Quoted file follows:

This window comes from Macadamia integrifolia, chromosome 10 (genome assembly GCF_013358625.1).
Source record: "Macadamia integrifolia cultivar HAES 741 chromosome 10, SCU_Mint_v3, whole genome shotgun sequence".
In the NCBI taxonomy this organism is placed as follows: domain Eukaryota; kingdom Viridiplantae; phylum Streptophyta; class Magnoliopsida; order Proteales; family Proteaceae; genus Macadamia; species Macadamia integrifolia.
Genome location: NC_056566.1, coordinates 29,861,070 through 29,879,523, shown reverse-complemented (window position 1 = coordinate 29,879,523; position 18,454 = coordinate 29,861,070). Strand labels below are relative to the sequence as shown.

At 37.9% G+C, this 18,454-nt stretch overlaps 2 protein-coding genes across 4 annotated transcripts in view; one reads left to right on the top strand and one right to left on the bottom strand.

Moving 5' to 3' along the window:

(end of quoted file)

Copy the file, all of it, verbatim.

This window comes from Macadamia integrifolia, chromosome 10 (genome assembly GCF_013358625.1).
Source record: "Macadamia integrifolia cultivar HAES 741 chromosome 10, SCU_Mint_v3, whole genome shotgun sequence".
In the NCBI taxonomy this organism is placed as follows: domain Eukaryota; kingdom Viridiplantae; phylum Streptophyta; class Magnoliopsida; order Proteales; family Proteaceae; genus Macadamia; species Macadamia integrifolia.
Genome location: NC_056566.1, coordinates 29,861,070 through 29,879,523, shown reverse-complemented (window position 1 = coordinate 29,879,523; position 18,454 = coordinate 29,861,070). Strand labels below are relative to the sequence as shown.

At 37.9% G+C, this 18,454-nt stretch overlaps 2 protein-coding genes across 4 annotated transcripts in view; one reads left to right on the top strand and one right to left on the bottom strand.

Moving 5' to 3' along the window: